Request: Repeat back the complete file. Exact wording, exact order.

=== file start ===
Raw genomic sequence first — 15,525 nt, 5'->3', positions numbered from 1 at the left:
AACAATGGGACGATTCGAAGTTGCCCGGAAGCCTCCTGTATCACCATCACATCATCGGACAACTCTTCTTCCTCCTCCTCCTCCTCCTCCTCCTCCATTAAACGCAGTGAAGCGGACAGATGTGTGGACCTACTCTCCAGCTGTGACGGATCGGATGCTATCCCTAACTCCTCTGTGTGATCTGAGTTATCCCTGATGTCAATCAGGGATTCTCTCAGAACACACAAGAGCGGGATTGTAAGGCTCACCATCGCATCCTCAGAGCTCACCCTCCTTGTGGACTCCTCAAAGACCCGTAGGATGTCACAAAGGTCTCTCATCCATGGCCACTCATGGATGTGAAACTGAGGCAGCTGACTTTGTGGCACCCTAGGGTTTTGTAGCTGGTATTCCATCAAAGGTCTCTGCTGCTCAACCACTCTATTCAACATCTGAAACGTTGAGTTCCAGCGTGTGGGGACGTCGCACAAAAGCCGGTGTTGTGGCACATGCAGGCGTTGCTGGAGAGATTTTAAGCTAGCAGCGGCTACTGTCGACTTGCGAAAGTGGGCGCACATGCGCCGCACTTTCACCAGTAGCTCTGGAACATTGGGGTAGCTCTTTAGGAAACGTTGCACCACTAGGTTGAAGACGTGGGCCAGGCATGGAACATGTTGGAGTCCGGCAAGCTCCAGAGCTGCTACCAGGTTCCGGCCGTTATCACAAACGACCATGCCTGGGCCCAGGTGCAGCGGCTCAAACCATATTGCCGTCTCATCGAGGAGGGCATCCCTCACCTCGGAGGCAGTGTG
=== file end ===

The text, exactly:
Raw genomic sequence first — 15,525 nt, 5'->3', positions numbered from 1 at the left:
AACAATGGGACGATTCGAAGTTGCCCGGAAGCCTCCTGTATCACCATCACATCATCGGACAACTCTTCTTCCTCCTCCTCCTCCTCCTCCTCCTCCATTAAACGCAGTGAAGCGGACAGATGTGTGGACCTACTCTCCAGCTGTGACGGATCGGATGCTATCCCTAACTCCTCTGTGTGATCTGAGTTATCCCTGATGTCAATCAGGGATTCTCTCAGAACACACAAGAGCGGGATTGTAAGGCTCACCATCGCATCCTCAGAGCTCACCCTCCTTGTGGACTCCTCAAAGACCCGTAGGATGTCACAAAGGTCTCTCATCCATGGCCACTCATGGATGTGAAACTGAGGCAGCTGACTTTGTGGCACCCTAGGGTTTTGTAGCTGGTATTCCATCAAAGGTCTCTGCTGCTCAACCACTCTATTCAACATCTGAAACGTTGAGTTCCAGCGTGTGGGGACGTCGCACAAAAGCCGGTGTTGTGGCACATGCAGGCGTTGCTGGAGAGATTTTAAGCTAGCAGCGGCTACTGTCGACTTGCGAAAGTGGGCGCACATGCGCCGCACTTTCACCAGTAGCTCTGGAACATTGGGGTAGCTCTTTAGGAAACGTTGCACCACTAGGTTGAAGACGTGGGCCAGGCATGGAACATGTTGGAGTCCGGCAAGCTCCAGAGCTGCTACCAGGTTCCGGCCGTTATCACAAACGACCATGCCTGGGCCCAGGTGCAGCGGCTCAAACCATATTGCCGTCTCATCGAGGAGGGCATCCCTCACCTCGGAGGCAGTGTG